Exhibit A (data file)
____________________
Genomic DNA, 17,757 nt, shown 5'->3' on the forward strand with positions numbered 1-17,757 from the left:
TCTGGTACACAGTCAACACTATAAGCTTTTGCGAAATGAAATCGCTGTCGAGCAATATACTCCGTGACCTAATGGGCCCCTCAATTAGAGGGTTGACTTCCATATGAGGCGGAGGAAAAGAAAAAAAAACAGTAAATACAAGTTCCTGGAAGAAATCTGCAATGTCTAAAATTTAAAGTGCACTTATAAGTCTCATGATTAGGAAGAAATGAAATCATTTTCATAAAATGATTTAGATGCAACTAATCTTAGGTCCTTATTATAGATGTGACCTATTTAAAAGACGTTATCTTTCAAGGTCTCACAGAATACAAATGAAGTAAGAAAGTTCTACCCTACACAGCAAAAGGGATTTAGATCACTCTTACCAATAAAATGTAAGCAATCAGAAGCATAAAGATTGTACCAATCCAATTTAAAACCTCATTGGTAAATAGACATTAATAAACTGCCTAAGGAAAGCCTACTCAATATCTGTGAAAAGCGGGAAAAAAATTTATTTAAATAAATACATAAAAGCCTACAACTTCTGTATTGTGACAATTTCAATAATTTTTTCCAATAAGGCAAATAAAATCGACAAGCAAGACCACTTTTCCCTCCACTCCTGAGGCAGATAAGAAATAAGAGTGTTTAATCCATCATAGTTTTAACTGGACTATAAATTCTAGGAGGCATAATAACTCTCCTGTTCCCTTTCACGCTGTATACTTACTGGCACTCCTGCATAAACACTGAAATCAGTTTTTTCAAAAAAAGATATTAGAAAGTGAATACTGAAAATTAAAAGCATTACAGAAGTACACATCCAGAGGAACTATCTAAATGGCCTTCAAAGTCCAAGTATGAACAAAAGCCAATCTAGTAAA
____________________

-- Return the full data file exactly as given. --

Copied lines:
Genomic DNA, 17,757 nt, shown 5'->3' on the forward strand with positions numbered 1-17,757 from the left:
TCTGGTACACAGTCAACACTATAAGCTTTTGCGAAATGAAATCGCTGTCGAGCAATATACTCCGTGACCTAATGGGCCCCTCAATTAGAGGGTTGACTTCCATATGAGGCGGAGGAAAAGAAAAAAAAACAGTAAATACAAGTTCCTGGAAGAAATCTGCAATGTCTAAAATTTAAAGTGCACTTATAAGTCTCATGATTAGGAAGAAATGAAATCATTTTCATAAAATGATTTAGATGCAACTAATCTTAGGTCCTTATTATAGATGTGACCTATTTAAAAGACGTTATCTTTCAAGGTCTCACAGAATACAAATGAAGTAAGAAAGTTCTACCCTACACAGCAAAAGGGATTTAGATCACTCTTACCAATAAAATGTAAGCAATCAGAAGCATAAAGATTGTACCAATCCAATTTAAAACCTCATTGGTAAATAGACATTAATAAACTGCCTAAGGAAAGCCTACTCAATATCTGTGAAAAGCGGGAAAAAAATTTATTTAAATAAATACATAAAAGCCTACAACTTCTGTATTGTGACAATTTCAATAATTTTTTCCAATAAGGCAAATAAAATCGACAAGCAAGACCACTTTTCCCTCCACTCCTGAGGCAGATAAGAAATAAGAGTGTTTAATCCATCATAGTTTTAACTGGACTATAAATTCTAGGAGGCATAATAACTCTCCTGTTCCCTTTCACGCTGTATACTTACTGGCACTCCTGCATAAACACTGAAATCAGTTTTTTCAAAAAAAGATATTAGAAAGTGAATACTGAAAATTAAAAGCATTACAGAAGTACACATCCAGAGGAACTATCTAAATGGCCTTCAAAGTCCAAGTATGAACAAAAGCCAATCTAGTAAA